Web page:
Two sandwiches, meat loaf on rye, and pimento cheese spread with olives are eaten with carrot sticks and celery. Grapes and chocolate milk, to which an egg may be added, (eww!) are dessert and beverage.

Would Jamie Oliver approve of these delicious '50s lunches?

Now that the snow is finally shrinking (but still far from gone) we can like these photos too. We had hats like that how about you?

Wednesday, March 16, 2011

More than Fond of

Flowers of all kinds. Especially happy ones.

Tip: The Target Dollar section often has wonderful whimsical treasures that are better for your body and soul than a checkout lane impulse candybar purchase.

Tuesday, March 15, 2011

No, Not Smoking or Starting Fires

It is vintage advertising we are fond of.

Especially of the local variety.

Monday, March 14, 2011

Love is Kind of a Strong Word

Inspired by a little book of things that Kate Spade loves (click on the book), found at Katie Armour the neo-traditionalist, but with our own twist (due to our fear of commitment) here are a few things we are very fond of starting with...


Friday, March 11, 2011

Thanks, But We'll Just Watch

A minute and a half of fun viewing or inspiration for a weekend-long project.

You pick.


We choose hitting replay over and over again as we enjoy a comfy chair.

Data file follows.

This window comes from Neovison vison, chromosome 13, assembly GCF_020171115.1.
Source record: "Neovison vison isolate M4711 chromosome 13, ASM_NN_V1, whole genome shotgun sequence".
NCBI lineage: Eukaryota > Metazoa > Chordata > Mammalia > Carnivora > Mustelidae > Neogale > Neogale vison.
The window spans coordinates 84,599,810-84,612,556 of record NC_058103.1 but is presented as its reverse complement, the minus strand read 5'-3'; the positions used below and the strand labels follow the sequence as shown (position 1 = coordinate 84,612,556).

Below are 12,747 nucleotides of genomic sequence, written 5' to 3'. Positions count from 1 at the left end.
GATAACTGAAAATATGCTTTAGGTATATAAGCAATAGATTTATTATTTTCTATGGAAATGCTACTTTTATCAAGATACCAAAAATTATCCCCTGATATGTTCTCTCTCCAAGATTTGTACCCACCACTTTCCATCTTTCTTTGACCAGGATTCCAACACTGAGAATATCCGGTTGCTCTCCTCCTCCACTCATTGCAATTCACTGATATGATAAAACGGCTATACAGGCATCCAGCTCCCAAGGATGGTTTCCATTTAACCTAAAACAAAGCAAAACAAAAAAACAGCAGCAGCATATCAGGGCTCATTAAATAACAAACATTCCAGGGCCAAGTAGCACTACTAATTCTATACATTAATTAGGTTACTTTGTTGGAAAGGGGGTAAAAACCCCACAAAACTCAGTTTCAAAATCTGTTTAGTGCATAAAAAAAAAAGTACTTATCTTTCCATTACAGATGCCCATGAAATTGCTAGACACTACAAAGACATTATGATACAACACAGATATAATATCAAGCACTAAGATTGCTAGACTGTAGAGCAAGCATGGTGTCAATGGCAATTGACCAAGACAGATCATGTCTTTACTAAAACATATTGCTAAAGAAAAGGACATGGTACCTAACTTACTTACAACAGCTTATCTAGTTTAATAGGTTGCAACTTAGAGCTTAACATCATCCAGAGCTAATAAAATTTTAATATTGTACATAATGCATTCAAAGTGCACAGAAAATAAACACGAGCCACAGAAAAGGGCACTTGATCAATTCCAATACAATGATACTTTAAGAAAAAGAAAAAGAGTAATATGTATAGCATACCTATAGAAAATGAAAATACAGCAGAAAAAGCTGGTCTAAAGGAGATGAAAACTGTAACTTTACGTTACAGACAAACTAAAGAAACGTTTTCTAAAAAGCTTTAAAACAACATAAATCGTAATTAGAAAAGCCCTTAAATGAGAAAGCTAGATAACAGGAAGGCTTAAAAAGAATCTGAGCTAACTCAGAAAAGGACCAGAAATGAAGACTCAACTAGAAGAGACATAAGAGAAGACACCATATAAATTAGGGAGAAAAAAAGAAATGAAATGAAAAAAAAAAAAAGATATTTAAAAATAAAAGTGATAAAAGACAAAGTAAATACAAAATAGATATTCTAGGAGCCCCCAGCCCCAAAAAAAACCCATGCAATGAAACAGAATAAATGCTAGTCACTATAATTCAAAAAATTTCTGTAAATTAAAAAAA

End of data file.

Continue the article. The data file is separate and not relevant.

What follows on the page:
Video brought to our attention by the ever resourceful gals at Mason-Dixon Knitting.

Thursday, March 10, 2011

March 12, 1912

That's when it all started. Thanks to founder Juliette Gordon Low the Girl Scouts are celebrating their 99th anniversary this week.

Local commemorations include: A very colorful display at our very own public library designed and executed by our very own most dedicated life-long Girl Scout booster.

And a birthday party of sorts. The Chippewa Valley 99th Anniversary Alumnae Event. If you were ever a girl scout you are invited to attend as a special guest.

The festivities continue in April with the 17th Annual Women of Courage, Confidence & Character awards.

And then of course there are the (don't mess with my) cookies being delivered right now during Girl Scout Week 2011. If you didn't place an advance order keep your eyes open for the girls-in-green manning pop-up sales tables at various places around town for the next few weeks.